For cooking, herbs are more commonly used than essential oils. However, when using an essential oil for cooking or baking make certain it is a certified pure oil. If the essential oil says it is for “aromatherapy only” then do not use it in your cooking or baking. Those type of oils have been blended with perfumes or toxins to achieve the aroma and are not safe for ingestion. If your oil says it is “natural” “Organic” or “pure”, it may still have additives, so read the entire label to be certain the essential oil is fit for consumption. The FDA has given many companies approval for these additives and they can still say those words on the label legally but they cannot say the word “supplement”, so that is key.

You may be interested in reading this post: Essential Oils to Use in Your Baking.

When cooking with an essential oil, it is best to start with a tiny amount, using a toothpick to stir it in because of the potency. Less is better than too much. With both herbs and oils in cooking, though, add them in in the last 10- 15 minutes of cooking to get the best flavor and not have the heat basically boil the flavor right out of them.

Hopefully, this post has given you some idea when it is best to use an essential oil or a herb in a project (craft, home remedy or DIY beauty, or food preparation). Do you have any tips on when you prefer to use a herb over an essential oil, and an essential oil over a herb?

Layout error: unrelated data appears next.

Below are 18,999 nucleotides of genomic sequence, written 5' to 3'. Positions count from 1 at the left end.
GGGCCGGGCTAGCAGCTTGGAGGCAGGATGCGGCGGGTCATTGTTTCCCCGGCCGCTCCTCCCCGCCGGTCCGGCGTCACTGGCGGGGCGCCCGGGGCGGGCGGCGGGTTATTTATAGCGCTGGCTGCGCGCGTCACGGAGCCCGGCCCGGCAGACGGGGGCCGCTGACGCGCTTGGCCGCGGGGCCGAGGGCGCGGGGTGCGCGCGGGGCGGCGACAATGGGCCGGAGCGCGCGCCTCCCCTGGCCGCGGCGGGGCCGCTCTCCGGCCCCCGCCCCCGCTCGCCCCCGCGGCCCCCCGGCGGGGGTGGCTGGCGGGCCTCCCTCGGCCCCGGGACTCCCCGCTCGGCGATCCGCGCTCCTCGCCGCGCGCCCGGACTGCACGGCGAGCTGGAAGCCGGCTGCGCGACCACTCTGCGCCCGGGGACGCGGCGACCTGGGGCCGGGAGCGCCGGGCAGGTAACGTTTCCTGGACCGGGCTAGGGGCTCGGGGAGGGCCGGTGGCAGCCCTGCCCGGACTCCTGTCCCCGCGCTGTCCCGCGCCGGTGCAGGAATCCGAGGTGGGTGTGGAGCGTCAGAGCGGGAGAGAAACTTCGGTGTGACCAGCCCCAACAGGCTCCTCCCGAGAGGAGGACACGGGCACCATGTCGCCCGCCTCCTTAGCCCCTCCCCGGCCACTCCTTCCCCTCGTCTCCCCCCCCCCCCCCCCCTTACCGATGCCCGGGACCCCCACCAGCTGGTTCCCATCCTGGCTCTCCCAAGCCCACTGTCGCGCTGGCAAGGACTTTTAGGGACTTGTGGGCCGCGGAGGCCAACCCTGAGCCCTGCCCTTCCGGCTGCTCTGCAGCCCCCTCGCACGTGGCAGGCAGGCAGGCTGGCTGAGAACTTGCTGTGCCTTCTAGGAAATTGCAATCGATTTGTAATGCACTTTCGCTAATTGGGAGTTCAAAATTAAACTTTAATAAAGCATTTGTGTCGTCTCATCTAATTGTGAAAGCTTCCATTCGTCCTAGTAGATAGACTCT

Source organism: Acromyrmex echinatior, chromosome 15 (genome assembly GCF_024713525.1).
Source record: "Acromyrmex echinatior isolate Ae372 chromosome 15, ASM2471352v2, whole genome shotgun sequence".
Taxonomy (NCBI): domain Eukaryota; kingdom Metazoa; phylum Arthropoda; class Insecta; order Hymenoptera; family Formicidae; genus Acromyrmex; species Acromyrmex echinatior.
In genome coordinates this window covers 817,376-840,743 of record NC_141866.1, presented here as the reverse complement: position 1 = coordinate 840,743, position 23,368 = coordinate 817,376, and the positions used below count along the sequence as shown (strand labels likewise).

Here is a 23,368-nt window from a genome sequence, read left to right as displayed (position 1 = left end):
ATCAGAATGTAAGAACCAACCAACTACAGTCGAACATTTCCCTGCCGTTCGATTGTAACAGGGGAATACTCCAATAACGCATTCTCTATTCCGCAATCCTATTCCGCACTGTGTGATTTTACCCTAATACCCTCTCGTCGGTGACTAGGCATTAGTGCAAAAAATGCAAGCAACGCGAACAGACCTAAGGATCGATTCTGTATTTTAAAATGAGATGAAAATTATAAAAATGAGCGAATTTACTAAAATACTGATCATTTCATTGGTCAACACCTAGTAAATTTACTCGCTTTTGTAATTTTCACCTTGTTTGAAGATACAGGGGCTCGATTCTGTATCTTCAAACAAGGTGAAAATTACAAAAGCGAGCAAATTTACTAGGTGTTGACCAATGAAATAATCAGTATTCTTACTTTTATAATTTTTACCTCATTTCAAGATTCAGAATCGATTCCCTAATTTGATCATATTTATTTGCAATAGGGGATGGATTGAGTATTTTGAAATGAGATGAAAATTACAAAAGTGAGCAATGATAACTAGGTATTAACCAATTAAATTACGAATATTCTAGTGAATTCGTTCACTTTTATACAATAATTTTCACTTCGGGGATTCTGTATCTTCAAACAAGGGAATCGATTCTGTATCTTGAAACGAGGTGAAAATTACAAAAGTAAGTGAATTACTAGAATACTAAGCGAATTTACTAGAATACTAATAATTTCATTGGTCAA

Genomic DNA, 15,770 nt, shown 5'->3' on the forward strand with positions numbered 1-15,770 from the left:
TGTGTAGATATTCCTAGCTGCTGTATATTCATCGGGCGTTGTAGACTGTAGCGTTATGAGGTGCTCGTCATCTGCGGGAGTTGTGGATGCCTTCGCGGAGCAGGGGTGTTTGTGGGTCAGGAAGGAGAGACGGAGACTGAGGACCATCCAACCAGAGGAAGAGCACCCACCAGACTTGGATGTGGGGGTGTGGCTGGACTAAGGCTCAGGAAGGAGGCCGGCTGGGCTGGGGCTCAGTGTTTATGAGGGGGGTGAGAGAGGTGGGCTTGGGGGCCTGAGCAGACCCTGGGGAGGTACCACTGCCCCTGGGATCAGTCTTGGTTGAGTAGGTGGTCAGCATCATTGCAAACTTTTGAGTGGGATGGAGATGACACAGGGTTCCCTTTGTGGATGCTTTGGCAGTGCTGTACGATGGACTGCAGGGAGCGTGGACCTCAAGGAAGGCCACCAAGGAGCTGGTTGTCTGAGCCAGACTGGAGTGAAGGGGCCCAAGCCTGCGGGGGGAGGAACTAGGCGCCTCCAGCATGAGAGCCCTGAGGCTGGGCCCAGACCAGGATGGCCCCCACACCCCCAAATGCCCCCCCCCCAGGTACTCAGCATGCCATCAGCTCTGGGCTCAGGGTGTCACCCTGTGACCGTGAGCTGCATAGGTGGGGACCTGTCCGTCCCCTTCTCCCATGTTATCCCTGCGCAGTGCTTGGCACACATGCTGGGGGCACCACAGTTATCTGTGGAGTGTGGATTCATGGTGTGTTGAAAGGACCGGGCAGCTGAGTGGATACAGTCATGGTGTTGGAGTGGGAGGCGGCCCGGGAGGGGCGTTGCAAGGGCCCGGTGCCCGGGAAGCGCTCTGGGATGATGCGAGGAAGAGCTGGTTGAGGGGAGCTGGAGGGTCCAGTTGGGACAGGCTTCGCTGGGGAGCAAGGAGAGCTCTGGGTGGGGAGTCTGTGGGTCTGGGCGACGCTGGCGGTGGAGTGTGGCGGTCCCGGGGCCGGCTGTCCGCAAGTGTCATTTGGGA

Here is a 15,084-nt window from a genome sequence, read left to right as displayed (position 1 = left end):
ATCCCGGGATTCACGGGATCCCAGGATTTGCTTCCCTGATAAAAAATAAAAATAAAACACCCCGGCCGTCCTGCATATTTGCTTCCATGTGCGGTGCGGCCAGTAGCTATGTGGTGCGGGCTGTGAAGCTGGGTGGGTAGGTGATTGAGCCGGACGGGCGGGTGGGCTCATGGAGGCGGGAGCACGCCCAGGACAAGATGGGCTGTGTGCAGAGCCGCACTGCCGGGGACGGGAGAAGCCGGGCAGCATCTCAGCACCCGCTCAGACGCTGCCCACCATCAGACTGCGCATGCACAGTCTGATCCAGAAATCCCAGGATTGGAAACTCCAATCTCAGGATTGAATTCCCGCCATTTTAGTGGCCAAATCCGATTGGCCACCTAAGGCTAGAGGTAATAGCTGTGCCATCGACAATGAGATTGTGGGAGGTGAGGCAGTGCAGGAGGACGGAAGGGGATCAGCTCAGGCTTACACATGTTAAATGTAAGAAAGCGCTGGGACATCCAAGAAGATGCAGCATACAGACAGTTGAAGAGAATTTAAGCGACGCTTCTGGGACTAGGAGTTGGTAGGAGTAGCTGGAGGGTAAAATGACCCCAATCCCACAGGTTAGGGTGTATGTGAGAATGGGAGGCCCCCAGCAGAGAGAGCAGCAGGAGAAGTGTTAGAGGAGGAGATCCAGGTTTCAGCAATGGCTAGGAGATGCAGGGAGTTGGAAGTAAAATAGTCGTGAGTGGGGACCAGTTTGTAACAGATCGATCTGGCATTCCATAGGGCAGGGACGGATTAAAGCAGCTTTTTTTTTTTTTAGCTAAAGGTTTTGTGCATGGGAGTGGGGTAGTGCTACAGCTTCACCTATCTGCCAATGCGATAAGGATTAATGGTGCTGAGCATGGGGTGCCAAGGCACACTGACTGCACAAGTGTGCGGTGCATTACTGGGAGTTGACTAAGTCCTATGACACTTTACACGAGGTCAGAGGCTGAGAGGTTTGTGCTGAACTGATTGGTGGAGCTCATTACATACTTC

Please remember that none of this is meant as medical advice. I am not a doctor and do not play one on the internet. Please consult a physician if you have any questions about using essential oils or herbs so your doctor can better explain to you the benefits, possible side effects, and any warnings about essential oils and herbs.

Disclosure the links in this post may be affiliate links.

• For more DIY Beauty on Ann’s Entitled Life, click here.

• For more Household Tips on Ann’s Entitled Life, click here.

Click here for more Library Topics on Ann’s Entitled Life.

• Enjoy this post? Sign up for the Ann’s Entitled Life FREE Weekly Newsletter to stay connected.

Ann's Entitled Life Ann's Entitled Life Ann's Entitled Life Ann's Entitled Life Ann's Entitled Life Ann's Entitled Life Ann's Entitled Life


  1. I have a small herb business . I grow or wild harvest most of the herbs I use to make my infused oils. These oils are the base of my one hundred products that are used for health and beauty.. I do use certain E.Os.in some of the formulas..But hands down I prefer the use of the whole herb compared to the oil .. Thank you for the info. you shared .

Speak Your Mind


Return to top of page